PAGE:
Flounder usually lay on the bottom, but a surprising number have been aggressively rising to hit live baits and lures fished under floats.  Last week I suggested using a Back Bay Thunder float to help attract fish and fishing about a foot above the bottom whether using live baits or lures.  Several fishermen texted or e-mailed to say it really worked and they were catching flounder under the corks too.  Apparently the pop or click alerts the flounder and they spot the bait drifting by.  While it was originated to catch trout and drum, one thing for sure is this technique allows covering more water than a bait resting on the bottom. 

In many places, especially in several feet of water and less, the specks and pups are hitting topwater lures.  This action is usually best in the early morning and late afternoons, but there have been days the fish were still feeding on top during the middle of the day.  A caution to those new to topwater fishing is not to try to set the hook by sight, but wait until you feel the fish hit.  Many times you see the fish striking before it hits the lure and it's easy to get excited and jerk the lure away from it.

Free Kids’ Fishing Events Scheduled around National Boating and Fishing Week
Kids can fish for free and register to win prizes, including two lifetime licenses, at one of more than 40 kids’ fishing events being conducted across the state in late May and early June.  The N.C. Wildlife Resources Commission, along with Neuse Sport Shop, Trout Unlimited and the U.S. Forest Service, is supporting these fishing events as part of this year’s National Fishing and Boating Week.

“The Commission is stocking fish, such as trout and channel catfish, in support of many of the events surrounding National Fishing and Boating Week,” said Christian Waters, chief of the agency’s Inland Fisheries Division. “We are very grateful to everyone — from sponsors Neuse Sport Shop and Trout Unlimited to the many cooperators who are hosting a kids’ fishing event — for making these events possible. We couldn’t do it without them.”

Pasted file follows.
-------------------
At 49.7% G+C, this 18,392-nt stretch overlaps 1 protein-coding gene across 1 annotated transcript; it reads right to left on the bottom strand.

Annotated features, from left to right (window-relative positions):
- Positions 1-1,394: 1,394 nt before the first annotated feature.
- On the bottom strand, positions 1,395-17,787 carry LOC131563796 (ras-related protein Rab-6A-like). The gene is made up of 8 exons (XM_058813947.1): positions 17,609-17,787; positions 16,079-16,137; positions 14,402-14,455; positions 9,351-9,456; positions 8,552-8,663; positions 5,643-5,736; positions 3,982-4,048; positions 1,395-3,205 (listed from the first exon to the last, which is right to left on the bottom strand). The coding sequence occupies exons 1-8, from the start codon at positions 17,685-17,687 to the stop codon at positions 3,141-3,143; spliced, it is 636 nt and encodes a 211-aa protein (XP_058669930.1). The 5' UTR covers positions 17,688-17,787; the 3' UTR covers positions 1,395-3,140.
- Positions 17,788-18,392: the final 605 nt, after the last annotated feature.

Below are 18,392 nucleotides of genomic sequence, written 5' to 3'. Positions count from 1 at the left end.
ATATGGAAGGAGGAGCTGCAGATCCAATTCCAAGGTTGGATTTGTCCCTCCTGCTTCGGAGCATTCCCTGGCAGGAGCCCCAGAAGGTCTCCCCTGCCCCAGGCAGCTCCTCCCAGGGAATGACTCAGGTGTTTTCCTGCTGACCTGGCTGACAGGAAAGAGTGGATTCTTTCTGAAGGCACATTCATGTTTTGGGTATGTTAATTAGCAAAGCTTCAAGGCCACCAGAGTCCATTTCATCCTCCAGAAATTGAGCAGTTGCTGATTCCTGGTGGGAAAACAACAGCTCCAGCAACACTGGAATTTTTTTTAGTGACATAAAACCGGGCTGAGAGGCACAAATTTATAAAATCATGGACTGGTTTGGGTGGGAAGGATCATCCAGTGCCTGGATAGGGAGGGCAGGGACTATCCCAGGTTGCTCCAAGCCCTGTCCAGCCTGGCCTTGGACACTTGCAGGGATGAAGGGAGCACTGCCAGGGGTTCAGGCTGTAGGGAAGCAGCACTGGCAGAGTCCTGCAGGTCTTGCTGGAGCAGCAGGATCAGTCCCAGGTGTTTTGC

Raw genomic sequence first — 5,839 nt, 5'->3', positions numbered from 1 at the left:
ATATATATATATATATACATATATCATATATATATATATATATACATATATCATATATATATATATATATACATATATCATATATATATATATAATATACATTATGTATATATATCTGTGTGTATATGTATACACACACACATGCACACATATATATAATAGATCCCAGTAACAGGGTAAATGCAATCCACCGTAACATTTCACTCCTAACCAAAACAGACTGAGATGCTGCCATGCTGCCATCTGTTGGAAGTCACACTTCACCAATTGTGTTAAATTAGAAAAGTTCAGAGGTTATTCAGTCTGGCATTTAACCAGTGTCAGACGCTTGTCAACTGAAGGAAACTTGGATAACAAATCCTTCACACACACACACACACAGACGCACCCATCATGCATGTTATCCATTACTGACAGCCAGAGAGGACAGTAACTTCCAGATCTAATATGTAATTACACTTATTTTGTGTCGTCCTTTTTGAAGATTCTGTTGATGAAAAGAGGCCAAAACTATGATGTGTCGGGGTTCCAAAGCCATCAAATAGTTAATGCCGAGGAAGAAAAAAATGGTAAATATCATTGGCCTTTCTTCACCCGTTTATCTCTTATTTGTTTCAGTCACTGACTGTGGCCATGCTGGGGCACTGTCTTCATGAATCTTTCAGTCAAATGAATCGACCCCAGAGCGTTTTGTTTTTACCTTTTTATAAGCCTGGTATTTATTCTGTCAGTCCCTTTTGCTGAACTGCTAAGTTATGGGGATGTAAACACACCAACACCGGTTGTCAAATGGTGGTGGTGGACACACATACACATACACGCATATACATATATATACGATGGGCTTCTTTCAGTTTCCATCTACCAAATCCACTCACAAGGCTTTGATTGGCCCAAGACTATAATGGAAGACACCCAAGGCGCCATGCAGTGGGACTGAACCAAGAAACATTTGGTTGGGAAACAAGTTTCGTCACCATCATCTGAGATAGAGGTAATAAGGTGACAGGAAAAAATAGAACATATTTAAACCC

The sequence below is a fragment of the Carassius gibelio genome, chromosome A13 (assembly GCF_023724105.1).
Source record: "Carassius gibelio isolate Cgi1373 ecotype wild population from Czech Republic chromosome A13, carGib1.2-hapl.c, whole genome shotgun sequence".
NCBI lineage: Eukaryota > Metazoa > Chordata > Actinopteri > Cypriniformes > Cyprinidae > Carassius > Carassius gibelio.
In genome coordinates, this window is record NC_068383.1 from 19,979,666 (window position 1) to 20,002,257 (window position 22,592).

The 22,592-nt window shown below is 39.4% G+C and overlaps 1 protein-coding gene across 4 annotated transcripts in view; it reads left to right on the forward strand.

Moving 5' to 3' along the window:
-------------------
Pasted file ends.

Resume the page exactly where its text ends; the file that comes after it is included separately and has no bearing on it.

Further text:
The Wildlife Commission will conduct a drawing for prizes at the end of June and will publish a list of winners on its website, www.ncwildlife.org, in July.  The grand prize in the random drawing is a lifetime sportsman’s license.  The license, donated by Neuse Sport Shop in Kinston, includes freshwater and saltwater fishing privileges, as well as hunting privileges.  The first prize, donated by Trout Unlimited, is a lifetime freshwater fishing license.  The Commission is donating an additional 100 prizes, such as fishing towels, playing cards and mini-tackle boxes, plus local sponsors for many events will provide prizes and gifts to registered participants as well.

 Unfortunately, there is not an event close by.  The closest I can find are at Camp Lejeune in Jacksonville on June 3 and the John E. Pechmann Fishing Education Center in Fayetteville on June 10.  Another event is tentative scheduled for Jacksonville, but the date and time has not been announced.  To find your closest fishing event or for more information on freshwater fishing in North Carolina, visit the Commission’s Fishing Page at www.ncwildlife.org or call the Inland Fisheries Division at 919-707-0220.  For more information about National Fishing and Boating Week 2017, visit the Recreational Boating and Fishing Foundation’s website at www.takemefishing.org.   

 WRC and N.C. Aquariums Host Ongoing Fishing Programs
The NC Wildlife Resources Commission operates four education centers across N.C. and offers a variety of fishing and outdoor education programs. The closest of the education centers is the John E. Pechmann Fishing Education Center in Fayetteville.  Others are at the Centennial Campus Center at NC State University in Raleigh, the Outer Banks Center for Wildlife Education in Corolla, and the Pisgah Center for Wildlife Education in Pisgah Forest. 

There are numerous evening and weekend classes and programs offered at the Pechmann Center each month.  For more information on the centers and their programs, go to the Wildlife Resources Commission website at www.ncwildlife.org and open the "Learning" tab.  The John E. Pechmann Fishing Education Center also has a Facebook page.  There are several interesting programs scheduled for the next few weeks at the Pechmann Center that include kayak fishing, fly tying and boating safety. 

The North Carolina Aquariums offer fishing and other outdoor programs through their aquariums and Jeanette's Pier in Nags Head.  The local aquarium is at Fort Fisher and the other aquariums are at Pine Knoll Shores and Manteo.  Approaching summer the aquarium will offer programs on surf fishing, exploring the marsh, canoeing and more.  For more information, visit www.ncaquariums.com and select the Fort Fisher Aquarium.

Military Appreciation Days 2017
Military Appreciation Days for 2017 in N.C. are scheduled for June 3 in Morehead City and September 9 in Southport.  MAD is a N.C. based organization that focuses on taking active duty military personnel fishing as a way of thanking them for their service to our country.  There are also MAD events planned for Charleston, S.C., Hampton, VA. and Lewes, DE.  The Morehead City MAD is the original MAD event and remains the largest.  Military families are also invited to participate in numerous on-shore activities throughout the day.